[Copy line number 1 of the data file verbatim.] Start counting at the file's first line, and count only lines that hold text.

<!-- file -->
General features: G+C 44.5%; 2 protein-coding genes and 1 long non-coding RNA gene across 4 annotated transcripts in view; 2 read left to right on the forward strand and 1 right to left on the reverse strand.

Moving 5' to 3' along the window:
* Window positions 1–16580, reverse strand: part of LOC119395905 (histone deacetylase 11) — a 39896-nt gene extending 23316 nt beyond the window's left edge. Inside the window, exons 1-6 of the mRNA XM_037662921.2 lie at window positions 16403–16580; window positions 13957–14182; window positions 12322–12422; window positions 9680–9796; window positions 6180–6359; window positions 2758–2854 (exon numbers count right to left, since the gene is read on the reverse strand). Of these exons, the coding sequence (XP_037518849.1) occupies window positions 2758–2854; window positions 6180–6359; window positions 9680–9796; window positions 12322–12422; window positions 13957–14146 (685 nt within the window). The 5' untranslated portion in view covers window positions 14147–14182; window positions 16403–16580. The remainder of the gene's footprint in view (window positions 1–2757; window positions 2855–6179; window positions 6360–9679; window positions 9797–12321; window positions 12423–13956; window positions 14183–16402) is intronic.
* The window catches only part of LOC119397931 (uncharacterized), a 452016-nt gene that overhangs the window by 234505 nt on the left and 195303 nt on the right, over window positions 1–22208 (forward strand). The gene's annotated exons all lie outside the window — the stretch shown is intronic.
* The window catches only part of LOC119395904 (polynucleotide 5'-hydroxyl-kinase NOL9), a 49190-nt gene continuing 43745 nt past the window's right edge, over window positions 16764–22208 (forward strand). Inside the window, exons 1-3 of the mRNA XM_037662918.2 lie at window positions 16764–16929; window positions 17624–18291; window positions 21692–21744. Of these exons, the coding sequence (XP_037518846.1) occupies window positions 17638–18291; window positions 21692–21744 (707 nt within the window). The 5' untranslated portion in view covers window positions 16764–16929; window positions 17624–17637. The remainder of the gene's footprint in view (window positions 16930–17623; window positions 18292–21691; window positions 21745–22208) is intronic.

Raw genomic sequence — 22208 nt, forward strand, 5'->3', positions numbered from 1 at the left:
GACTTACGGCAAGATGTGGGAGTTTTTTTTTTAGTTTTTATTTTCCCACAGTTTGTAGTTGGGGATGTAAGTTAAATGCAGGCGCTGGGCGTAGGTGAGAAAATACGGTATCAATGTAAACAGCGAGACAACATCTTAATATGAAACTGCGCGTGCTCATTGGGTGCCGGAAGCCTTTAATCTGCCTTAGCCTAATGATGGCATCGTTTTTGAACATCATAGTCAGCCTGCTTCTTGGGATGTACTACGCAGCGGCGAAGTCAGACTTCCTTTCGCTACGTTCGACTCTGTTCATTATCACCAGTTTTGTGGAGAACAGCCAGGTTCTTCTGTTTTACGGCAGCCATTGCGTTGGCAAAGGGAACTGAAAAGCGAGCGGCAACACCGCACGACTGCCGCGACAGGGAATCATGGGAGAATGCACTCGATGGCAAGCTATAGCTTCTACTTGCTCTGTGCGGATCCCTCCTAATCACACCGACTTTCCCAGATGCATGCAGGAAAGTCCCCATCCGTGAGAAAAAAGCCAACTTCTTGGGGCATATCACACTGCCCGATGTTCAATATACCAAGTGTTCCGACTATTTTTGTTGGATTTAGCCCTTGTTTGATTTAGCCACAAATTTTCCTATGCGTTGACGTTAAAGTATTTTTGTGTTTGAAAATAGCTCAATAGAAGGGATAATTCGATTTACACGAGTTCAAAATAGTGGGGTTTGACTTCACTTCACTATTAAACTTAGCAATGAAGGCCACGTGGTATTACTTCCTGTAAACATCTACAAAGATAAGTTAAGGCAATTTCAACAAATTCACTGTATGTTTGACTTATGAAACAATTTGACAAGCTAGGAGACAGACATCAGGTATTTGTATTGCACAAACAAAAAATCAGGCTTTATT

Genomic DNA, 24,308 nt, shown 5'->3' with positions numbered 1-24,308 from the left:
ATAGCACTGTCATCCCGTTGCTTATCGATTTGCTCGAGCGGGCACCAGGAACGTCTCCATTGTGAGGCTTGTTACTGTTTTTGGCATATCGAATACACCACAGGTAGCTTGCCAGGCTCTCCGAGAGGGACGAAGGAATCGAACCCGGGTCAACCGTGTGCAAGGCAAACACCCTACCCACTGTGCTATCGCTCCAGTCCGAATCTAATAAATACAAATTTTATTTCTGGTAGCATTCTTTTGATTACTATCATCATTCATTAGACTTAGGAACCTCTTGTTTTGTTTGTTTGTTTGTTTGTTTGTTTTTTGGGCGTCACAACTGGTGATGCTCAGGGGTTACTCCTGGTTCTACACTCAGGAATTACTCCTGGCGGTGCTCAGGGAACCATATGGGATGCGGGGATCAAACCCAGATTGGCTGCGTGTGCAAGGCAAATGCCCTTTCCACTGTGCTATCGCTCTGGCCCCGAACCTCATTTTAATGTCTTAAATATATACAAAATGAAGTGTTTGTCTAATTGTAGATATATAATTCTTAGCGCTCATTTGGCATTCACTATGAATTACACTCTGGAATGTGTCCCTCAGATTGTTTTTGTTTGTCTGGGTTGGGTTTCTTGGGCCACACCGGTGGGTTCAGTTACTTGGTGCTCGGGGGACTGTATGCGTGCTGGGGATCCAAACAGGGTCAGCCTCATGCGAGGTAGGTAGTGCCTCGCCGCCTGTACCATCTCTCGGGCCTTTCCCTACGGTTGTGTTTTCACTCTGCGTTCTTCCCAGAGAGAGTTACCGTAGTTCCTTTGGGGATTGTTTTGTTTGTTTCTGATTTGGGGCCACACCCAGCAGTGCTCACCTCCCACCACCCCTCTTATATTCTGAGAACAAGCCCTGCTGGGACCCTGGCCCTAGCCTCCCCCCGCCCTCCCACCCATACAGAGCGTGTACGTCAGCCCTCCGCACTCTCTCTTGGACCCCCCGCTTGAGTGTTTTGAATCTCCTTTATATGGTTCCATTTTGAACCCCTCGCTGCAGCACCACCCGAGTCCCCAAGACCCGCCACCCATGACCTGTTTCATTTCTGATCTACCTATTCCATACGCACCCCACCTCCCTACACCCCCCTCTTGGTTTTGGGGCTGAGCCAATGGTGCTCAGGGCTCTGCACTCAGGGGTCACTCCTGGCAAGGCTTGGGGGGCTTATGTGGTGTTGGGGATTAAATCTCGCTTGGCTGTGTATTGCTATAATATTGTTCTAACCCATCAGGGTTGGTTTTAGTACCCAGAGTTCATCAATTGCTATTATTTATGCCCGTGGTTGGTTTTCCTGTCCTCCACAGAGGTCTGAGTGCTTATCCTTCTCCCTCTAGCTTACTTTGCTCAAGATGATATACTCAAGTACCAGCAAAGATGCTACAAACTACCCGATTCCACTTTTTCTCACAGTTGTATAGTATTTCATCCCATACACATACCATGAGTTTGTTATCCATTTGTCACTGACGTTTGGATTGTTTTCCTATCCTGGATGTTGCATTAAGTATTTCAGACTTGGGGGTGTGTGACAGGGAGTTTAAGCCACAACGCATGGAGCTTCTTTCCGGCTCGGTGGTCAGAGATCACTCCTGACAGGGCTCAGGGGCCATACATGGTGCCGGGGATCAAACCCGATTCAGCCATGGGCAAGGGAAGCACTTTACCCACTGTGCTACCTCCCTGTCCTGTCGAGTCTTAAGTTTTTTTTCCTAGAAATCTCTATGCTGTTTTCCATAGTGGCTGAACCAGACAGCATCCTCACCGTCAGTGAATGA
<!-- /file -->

General features: G+C 44.5%; 2 protein-coding genes and 1 long non-coding RNA gene across 4 annotated transcripts in view; 2 read left to right on the forward strand and 1 right to left on the reverse strand.